It Looks Like There are Two Elephants in the Room — Gender and Race

Mon, February 25, 2008

Making Our Political Voices Heard


Critics of women bloggers, and mommy bloggers in particular, want the rest of the world to believe we don’t want to talk about anything more complicated than potty training, soccer schedules and another new way to make hamburger for dinner.

It turns out that we are the ones brave enough to take on the political question many are afraid to talk about this political season:

Is this country really ready to elect a woman or a black man to be President?

We all like to think that in the 21st century we’re so much more enlightened and that we’ve moved past old prejudices and ways of thinking. Even I was hoping that we had.

But what evidence do we have that we’re ready? I don’t see a lot of examples in the real world.

We live in a country where less than 20 percent of law firm partners are women.

The numbers are close to that for women executives in accounting firms.

Women CEO’s? At least in Fortune 500 companies, you can count them on your fingers and toes.

So if our business and professional service firms across the country are still basically run by men, what makes us think that we as a nation are willing to see anything but that in the Oval Office?

Plus, if some random rudeness I’ve recently encountered from men in line at Starbucks or at traffic intersections is any evidence, there are a lot of guys out there who just don’t think they have to be considerate of a woman in any position, even if it’s just being ahead in line for a latte.

As for race, I don’t see a lot of diversity in large law firms and corporations. When pictures are included in articles, there’s still a sea of white men’s faces and very little color.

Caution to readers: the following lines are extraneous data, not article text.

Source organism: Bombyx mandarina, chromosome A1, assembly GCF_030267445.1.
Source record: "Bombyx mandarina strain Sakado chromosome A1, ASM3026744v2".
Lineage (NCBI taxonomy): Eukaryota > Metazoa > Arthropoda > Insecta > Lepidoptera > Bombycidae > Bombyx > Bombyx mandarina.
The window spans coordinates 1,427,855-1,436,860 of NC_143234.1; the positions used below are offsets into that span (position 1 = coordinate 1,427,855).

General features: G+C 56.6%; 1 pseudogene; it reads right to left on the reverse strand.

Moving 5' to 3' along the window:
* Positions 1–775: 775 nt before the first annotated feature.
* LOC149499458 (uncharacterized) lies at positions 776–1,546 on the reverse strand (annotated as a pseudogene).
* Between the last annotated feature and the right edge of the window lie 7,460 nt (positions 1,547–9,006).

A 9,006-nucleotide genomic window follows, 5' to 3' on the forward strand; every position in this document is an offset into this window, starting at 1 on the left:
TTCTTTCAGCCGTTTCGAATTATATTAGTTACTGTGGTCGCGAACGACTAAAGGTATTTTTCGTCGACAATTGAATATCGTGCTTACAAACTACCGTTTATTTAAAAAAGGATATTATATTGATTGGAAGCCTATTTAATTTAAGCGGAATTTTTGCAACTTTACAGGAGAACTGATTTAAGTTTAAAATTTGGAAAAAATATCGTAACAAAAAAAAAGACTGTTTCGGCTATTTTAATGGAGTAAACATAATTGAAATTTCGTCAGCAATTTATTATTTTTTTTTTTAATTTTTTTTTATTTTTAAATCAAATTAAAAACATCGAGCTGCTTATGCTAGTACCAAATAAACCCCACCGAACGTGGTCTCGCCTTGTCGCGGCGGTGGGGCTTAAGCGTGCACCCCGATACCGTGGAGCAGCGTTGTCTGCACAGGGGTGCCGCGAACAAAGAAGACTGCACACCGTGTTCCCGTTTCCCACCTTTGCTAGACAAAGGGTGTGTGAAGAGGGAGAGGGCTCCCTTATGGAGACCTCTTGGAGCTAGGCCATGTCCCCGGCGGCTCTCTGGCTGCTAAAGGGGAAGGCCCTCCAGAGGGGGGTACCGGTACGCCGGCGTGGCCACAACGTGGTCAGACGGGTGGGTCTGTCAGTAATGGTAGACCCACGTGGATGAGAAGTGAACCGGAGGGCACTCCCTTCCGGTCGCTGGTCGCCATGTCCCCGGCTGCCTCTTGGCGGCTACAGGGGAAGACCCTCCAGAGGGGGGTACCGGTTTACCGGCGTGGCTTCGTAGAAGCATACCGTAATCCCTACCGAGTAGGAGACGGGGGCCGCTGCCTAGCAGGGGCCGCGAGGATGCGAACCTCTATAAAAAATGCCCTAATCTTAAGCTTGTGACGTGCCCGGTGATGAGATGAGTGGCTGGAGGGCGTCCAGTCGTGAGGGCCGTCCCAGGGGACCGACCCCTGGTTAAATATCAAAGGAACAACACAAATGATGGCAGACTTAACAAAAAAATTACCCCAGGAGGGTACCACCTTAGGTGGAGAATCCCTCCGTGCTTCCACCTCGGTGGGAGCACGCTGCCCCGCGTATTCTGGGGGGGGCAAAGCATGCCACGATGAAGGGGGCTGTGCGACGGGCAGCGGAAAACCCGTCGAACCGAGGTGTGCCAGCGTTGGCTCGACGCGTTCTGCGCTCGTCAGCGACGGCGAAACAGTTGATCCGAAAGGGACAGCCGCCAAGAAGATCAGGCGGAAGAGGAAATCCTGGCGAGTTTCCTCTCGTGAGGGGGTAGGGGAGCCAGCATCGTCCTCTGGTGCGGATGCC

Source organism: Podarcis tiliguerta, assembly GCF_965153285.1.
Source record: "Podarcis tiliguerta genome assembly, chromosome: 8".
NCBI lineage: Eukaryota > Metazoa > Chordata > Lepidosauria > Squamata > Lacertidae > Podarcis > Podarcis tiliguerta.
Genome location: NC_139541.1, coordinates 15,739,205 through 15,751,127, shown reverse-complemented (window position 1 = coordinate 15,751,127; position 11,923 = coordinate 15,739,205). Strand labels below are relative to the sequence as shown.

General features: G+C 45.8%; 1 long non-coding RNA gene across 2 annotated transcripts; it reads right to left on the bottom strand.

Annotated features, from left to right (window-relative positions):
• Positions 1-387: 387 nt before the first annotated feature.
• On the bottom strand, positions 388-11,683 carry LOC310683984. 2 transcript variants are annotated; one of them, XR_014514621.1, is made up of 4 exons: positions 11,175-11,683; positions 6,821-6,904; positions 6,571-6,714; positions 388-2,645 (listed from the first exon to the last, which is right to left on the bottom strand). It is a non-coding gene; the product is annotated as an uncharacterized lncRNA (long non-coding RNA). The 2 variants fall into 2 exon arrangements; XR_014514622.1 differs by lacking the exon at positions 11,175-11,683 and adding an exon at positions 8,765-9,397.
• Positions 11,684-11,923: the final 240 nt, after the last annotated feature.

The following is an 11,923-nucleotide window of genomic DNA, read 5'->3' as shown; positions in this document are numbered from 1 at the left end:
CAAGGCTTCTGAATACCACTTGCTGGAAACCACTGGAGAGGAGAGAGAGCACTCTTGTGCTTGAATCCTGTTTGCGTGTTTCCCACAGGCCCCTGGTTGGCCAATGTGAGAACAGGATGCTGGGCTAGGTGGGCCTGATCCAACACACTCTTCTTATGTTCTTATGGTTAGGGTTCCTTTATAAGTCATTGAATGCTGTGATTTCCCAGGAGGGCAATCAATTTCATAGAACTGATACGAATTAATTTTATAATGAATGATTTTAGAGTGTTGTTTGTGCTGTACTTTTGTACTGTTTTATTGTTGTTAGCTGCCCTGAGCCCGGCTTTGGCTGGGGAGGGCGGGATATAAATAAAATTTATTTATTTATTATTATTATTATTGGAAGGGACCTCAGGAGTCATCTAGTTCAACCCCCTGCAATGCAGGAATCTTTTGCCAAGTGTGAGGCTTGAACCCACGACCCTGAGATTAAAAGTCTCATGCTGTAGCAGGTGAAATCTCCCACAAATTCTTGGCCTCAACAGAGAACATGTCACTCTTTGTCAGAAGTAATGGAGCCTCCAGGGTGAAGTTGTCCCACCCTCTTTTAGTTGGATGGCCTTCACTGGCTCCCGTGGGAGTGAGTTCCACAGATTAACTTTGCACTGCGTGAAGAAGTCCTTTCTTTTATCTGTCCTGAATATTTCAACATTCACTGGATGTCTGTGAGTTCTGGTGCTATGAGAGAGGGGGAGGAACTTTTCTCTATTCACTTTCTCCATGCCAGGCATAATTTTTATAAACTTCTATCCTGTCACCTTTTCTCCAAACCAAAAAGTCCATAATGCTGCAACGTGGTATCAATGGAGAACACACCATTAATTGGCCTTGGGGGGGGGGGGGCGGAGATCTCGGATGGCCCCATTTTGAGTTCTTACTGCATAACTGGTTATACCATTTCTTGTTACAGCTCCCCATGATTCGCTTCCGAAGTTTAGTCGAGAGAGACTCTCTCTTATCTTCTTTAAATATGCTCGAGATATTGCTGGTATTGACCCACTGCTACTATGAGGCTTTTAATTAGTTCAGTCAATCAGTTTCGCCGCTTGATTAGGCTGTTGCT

As I ponder questions about why one person gets treated differently in the media than another, it’s hard not to acknowledge that our biases, no matter how ugly, are there. And we have to factor them in when considering what can realistically happen in the presidential race this November.

We’re not as blind as Lady Justice — heck, we know that even she takes off that blindfold sometimes. So we may as well acknowledge those elephants in the room and talk about them like grown-ups.

Who knows, we might even start a trend.

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2 Responses to “It Looks Like There are Two Elephants in the Room — Gender and Race”

  1. Professor J Says:

    I think gender and race are both significant, but I think that gender is proving to be the greatest obstacle to political success. I do not think that Sen. Clinton is perfect by any means, but it does worry me that there is so much misogynist rhetoric out there. I don’t hear the same sort of racism (perhaps it is further underground).

  2. Julie Pippert Says:

    I’m with Prof J. I’ve heard others say race is, but I think it’s gender. As one commenter said somewhere “at least Obama’s a man.”

    Even though bigotry is alive and well in all forms, I think it’s more *acceptable* to discriminate against women.

    So yes, let’s talk…keep it up.

    P.S. Some men have this unbelievable idea that women wanting equality means they want people to act like jerks and treat them without courtesy. I’m not sure what disconnect happened there but I think it’s a personal problem.

    P.P.S. And in an effort to utterly discredit myself, if this was in any doubt, just watch one episode of Millionaire Matchmaker and see what Patti has to say. ;)


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